Giulietta Bergamaschi of Italian boutique Lexellent considers the changing status of women in the Italian workplace.
This year’s International Women’s Day theme is #PledgeforParity. In their words: ‘Worldwide, women continue to contribute to social, economic, cultural and political achievement. And we have much to celebrate today... But progress towards gender parity has slowed in many places.’
Perhaps surprisingly, Italy appears to be one of the countries that should be celebrating on this front. In the World Economic Forum’s annual Global Gender Report of 2015, the country jumped from 69th place (out of 142 countries) in 2014 to 41st place in 2015 (out of 145 countries).
The report explains: ‘Italy gained 28 positions over 2014, mostly on its Political Empowerment sub index due to an increase in the percentage of women in parliament and women holding ministerial positions.’ Here, Italy moved from a ranking of 37 in 2014 to 24 in 2015. The main driver behind this appears to be the category ‘Women in Ministerial Positions’, where Italy has moved up to 10th place in 2015 from 32nd place in 2014. Encouraging statistics that indicate changes at the government level, but what about for the regular working population?
What does the larger landscape of ‘Economic Participation and Opportunity’ look like for women in Italy? Here, the Global Gender Gap Report reveals very modest improvements, with the country moving up to 111th position in 2015 – only three places above 2014. On a more positive note, the country moved up the rankings from 129 in 2014 to 109 in 2015 for ‘Wage Equality for Similar Work’. This is backed up by the statistics for ‘Estimated Earned Income’, which jumped from the 103rd position to the 84th in 2015.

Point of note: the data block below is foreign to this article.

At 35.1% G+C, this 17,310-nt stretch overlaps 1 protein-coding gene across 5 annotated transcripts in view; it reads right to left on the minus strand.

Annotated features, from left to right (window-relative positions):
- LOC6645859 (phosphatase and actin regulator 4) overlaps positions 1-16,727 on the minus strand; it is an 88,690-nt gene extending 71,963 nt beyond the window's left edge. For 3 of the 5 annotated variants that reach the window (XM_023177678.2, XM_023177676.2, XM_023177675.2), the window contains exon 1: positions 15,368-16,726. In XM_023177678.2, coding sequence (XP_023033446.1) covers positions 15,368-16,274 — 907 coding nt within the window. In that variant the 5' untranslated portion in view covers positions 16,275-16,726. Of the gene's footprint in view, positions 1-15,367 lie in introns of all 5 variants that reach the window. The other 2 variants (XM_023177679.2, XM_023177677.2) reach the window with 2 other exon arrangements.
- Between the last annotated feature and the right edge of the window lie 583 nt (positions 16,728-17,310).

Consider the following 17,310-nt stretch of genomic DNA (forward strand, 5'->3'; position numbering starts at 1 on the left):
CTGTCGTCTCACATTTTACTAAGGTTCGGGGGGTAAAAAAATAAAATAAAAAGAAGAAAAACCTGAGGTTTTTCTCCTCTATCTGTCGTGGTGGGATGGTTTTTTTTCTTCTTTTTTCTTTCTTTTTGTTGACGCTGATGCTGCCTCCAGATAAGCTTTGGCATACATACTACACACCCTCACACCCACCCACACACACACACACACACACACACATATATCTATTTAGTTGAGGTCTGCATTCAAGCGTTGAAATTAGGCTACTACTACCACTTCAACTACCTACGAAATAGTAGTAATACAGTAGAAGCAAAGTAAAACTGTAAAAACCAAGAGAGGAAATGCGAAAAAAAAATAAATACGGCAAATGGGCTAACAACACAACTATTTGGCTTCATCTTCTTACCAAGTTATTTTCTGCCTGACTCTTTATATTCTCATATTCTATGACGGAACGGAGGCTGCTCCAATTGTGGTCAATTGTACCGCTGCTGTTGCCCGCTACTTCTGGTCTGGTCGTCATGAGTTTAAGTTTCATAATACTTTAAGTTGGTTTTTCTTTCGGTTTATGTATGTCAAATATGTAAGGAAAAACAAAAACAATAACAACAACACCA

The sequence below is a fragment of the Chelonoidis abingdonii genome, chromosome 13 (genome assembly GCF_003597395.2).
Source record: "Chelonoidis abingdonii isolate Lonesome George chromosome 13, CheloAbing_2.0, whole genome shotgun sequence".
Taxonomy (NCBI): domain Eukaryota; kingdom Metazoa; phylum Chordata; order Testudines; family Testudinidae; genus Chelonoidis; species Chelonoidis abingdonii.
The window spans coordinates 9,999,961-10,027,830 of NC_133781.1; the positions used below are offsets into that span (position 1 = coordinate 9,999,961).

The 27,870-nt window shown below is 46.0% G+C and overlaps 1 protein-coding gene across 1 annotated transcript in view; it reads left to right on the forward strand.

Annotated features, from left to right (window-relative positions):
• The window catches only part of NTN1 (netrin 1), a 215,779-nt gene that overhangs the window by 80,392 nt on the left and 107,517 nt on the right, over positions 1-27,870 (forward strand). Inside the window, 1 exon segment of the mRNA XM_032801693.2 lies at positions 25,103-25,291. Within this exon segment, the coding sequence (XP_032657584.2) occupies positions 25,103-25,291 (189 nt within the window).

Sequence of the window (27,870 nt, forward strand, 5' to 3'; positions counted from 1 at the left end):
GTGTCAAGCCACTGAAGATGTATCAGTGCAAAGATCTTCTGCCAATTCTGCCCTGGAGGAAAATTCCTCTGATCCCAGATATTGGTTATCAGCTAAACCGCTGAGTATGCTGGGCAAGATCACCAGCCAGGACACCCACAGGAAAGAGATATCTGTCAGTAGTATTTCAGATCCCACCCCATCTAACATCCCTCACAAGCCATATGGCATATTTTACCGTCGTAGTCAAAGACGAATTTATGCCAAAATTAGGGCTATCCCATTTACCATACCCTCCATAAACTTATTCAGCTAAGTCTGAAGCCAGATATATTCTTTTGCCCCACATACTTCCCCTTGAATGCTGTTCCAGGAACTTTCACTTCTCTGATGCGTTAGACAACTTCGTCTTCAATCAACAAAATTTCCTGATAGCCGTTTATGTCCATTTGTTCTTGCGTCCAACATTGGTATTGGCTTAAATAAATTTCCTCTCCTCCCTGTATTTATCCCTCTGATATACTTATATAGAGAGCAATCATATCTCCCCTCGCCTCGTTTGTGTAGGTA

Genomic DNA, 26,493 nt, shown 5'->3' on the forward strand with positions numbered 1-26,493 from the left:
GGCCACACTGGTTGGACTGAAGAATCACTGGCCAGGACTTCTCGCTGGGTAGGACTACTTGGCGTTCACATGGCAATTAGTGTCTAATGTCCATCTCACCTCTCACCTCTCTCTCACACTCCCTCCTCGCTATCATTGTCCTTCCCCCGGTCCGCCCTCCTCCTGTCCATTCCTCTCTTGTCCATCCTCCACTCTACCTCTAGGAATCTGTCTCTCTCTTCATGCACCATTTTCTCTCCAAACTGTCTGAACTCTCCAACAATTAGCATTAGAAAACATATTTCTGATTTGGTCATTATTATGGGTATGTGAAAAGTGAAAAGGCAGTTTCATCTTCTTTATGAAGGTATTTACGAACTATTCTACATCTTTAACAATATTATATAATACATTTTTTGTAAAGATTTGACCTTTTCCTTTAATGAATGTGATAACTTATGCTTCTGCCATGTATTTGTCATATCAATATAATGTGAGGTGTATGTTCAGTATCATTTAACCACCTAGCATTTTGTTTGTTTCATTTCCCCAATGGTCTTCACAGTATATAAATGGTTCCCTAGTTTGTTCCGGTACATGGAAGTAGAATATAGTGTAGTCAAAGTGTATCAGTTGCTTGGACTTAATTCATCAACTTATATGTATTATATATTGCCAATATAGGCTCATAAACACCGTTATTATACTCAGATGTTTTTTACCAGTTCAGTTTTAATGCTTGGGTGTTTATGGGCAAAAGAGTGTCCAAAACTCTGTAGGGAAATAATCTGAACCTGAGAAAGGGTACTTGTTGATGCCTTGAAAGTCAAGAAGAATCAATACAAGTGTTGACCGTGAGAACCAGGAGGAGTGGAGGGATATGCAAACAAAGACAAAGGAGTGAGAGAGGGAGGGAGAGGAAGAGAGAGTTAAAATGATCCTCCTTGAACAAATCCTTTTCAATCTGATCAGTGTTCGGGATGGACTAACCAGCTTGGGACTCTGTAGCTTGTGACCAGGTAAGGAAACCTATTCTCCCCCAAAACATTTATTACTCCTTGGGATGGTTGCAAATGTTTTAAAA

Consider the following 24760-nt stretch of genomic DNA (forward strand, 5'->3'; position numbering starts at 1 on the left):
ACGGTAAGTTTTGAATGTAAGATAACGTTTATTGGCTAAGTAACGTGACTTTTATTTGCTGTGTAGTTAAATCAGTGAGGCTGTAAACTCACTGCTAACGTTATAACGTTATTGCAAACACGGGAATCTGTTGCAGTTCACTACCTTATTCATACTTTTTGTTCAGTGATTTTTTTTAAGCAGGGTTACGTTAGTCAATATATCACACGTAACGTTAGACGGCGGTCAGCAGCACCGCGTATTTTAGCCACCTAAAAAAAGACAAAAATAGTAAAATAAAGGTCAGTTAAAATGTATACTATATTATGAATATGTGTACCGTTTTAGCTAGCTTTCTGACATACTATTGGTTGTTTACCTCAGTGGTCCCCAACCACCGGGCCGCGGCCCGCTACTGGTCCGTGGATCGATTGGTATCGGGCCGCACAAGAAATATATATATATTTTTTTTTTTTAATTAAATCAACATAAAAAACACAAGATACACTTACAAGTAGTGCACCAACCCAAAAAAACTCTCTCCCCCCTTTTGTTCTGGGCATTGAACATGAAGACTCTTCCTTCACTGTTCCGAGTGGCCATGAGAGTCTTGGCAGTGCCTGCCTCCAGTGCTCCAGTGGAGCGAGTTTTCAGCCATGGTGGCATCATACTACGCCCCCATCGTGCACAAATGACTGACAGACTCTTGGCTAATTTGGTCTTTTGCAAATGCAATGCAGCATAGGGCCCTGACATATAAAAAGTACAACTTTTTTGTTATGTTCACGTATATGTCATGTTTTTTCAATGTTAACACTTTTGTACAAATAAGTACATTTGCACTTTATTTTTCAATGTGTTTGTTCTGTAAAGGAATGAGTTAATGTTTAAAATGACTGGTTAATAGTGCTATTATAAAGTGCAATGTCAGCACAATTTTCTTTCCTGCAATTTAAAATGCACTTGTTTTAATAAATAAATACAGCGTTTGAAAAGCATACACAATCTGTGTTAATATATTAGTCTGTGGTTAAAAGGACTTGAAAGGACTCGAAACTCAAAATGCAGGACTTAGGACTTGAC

Beyond the statistics, there are important discussions to be had in terms of equal opportunities for women in the Italian workplace. Perhaps the most notable of these was made by the Italian government with the introduction of the Golfo – Mosca law in 2011, which required publically listed companies in Italy to increase the number of female board representation to one fifth upon the first board elections and to one third on the second and third board re-elections. The last figures from CONSOB (the Italian Securities and Exchange Commission) in July 2015 revealed notable progress on this front, with 27 per cent compliance.
The World Economic Forum – promotors of International Women’s Day – certainly recognises the importance of gender parity on boards, stating: ‘Companies with women board members outperform in return on equity, net income growth and price-to-book value as well as a host of non-financial measures. Organisations must ensure women are exposed to strategic operations and functions to gain the experience needed for senior positions and set measurable targets for appointing women to leadership.’
This year, through its work in the field of employment and labour law, and through the strategic HR counsel it provides to its clients, Lexellent will #PledgeforParity.
Will you? International Women’s Day: Take the Pledge here
Giulietta Bergamaschi is a founding partner of Italian boutique Lexellent, which specialises in employment and labour law.